San Lorenzo Citizens Fighting Airport Noise
About Airport Reference Codes
The Airport Reference Code (ARC) is a coding system developed by the Federal Aviation Administration to relate airport design criteria to the operational and physical characteristics of the airplane types that will operate at a particular airport. (The ARC is part of design standards established in the FAA Advisory Circular 150/5300-13, Airport Design, June 2008.)
The ARC has two components relating to the airport design aircraft. The first component, depicted by a letter, is the "approach category" and is based on aircraft approach speed. The second component, depicted by a Roman numeral, is the airplane "design group" and is based on airplane wingspan.
Generally, aircraft approach speed applies to runways and runway length-related features. Airplane wingspan primarily relates to separation-of-aircraft criteria and width-related features.
Airports expected to accommodate single-engine airplanes normally fall into Airport Reference Code A-I or B-I. Airports serving larger general aviation and commuter-type planes are usually Airport Reference Code B-II or B-III. Small to medium-sized airports serving air carriers are usually Airport Reference Code C-III, while larger air carrier airports are usually Airport Reference Code D-VI or D-V.
The Situation at Hayward Airport
The 2002 Hayward Airport Master Plan designates the Airport Reference Code for the airport as B-II. The "design aircraft" for the airport fitting that category is a Cessna Citation V (see picture).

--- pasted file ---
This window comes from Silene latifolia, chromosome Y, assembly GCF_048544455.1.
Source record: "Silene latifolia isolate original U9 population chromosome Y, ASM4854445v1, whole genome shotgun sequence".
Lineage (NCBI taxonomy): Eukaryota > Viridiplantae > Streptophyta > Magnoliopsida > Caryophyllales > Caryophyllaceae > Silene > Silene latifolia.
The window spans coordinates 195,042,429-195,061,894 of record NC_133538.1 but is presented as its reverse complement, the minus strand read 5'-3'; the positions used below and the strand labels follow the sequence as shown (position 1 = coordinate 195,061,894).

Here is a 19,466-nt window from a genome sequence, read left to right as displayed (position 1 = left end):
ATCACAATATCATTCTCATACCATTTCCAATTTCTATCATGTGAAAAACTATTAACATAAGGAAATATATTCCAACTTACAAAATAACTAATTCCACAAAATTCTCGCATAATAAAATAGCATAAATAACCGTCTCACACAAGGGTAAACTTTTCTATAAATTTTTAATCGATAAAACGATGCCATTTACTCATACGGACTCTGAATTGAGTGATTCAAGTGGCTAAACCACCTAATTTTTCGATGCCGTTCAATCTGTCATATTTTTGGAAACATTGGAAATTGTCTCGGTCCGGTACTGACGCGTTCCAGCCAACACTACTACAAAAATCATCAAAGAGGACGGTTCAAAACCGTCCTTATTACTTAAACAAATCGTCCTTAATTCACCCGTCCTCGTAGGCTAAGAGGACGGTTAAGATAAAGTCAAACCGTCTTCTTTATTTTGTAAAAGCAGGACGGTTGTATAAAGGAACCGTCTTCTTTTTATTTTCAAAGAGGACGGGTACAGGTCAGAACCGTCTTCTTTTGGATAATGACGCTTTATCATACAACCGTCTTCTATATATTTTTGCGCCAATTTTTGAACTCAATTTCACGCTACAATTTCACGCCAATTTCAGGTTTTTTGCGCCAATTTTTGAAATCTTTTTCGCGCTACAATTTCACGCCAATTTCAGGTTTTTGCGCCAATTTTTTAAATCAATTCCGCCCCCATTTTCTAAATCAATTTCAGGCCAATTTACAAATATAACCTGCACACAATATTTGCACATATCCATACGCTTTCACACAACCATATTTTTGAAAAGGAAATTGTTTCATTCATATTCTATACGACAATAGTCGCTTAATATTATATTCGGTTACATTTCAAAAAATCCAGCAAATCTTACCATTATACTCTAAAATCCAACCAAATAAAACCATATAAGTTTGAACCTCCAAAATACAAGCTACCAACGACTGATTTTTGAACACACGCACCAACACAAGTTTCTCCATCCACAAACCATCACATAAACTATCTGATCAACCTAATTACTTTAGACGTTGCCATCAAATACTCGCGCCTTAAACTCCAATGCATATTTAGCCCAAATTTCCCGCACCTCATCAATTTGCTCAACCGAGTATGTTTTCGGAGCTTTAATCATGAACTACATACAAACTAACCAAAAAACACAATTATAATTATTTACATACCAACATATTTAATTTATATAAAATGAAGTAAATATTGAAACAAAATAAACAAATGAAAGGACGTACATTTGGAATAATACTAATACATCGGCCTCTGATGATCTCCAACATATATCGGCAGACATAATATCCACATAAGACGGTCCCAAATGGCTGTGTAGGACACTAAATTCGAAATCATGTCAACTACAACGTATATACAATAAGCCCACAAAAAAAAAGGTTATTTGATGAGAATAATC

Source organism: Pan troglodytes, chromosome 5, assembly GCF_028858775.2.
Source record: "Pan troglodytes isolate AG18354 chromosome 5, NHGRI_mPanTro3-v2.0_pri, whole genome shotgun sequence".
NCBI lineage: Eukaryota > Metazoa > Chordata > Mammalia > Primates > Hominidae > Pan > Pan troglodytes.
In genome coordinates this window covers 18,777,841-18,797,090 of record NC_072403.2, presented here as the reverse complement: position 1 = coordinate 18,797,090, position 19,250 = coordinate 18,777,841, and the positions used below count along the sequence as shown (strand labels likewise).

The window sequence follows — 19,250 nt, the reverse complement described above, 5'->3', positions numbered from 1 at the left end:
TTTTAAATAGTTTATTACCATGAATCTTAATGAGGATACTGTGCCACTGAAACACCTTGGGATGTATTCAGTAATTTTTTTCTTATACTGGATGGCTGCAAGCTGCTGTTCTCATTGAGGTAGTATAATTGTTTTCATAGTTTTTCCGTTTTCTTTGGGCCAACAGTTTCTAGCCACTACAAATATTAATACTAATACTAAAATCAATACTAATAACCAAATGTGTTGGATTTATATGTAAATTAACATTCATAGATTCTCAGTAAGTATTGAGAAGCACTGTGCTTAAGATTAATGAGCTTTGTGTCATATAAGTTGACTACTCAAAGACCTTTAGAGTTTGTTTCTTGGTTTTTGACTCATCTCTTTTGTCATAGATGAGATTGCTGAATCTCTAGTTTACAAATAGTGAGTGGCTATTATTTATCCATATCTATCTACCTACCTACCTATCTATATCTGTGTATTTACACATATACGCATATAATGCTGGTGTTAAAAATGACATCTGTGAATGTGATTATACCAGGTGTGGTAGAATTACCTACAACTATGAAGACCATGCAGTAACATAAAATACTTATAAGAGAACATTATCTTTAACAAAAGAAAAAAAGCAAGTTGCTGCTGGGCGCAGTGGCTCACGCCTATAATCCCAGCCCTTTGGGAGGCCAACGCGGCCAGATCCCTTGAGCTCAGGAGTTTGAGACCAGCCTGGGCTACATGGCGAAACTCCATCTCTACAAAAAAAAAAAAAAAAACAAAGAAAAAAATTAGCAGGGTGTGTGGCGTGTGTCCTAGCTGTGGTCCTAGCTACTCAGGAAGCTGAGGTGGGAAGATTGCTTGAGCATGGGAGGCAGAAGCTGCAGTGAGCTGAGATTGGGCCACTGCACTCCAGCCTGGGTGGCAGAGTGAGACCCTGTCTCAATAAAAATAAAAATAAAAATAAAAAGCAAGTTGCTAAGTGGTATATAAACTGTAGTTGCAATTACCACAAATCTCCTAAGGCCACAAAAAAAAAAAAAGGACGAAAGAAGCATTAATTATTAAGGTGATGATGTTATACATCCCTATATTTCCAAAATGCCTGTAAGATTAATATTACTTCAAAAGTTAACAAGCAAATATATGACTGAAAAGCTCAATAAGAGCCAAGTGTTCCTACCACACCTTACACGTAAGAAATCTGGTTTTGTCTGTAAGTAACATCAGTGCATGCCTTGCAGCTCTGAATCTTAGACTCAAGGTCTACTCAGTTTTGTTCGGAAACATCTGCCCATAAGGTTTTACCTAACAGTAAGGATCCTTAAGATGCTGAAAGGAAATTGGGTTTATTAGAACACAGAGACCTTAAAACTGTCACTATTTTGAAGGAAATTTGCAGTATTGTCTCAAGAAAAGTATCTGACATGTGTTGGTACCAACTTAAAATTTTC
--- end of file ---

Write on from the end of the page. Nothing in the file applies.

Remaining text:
As a result of recent increased operations (number of departures and landings) of medium-size business jet aircraft at the airport, the consultants claim that the existing ARC for Hayward is C-II. The design aircraft fitting that category is a Challenger CL601 (see picture).
The consultants have forecast that in the year 2020 the ARC for Hayward will be D-II, with the representative design aircraft being the Gulfstream IV (see picture). They are thus recommending that the revised airport layout plan submitted to the FAA for approval be based on ARC D-II, in order to avoid having to upgrade to that ARC in later years.
|Approach speed (knots)||107||125||149|
|Max. design takeoff weight (lb)||15,900||44,600||74,600|
|Max. fuel capacity (gal)||861||2,983||4,917|
Remember, the "design aircraft" is one that conducts at least 500 annual operations (one operation is one takeoff or landing). Because no one type of business jet conducts 500 annual operations at Hayward Airport, the consultants for the City of Hayward have combined the operations of a number of jet types to define the ARC for the airport. The jet operations at Hayward Airport used to support the higher recommended ARC (D-II) are the following for the period April 2007 to April 2008. Only the highest numbers of annual operations are listed.
The current proposal (as of December 2008) is to keep Runway 10L-28R classified as ARC B-I, small airplanes exclusively.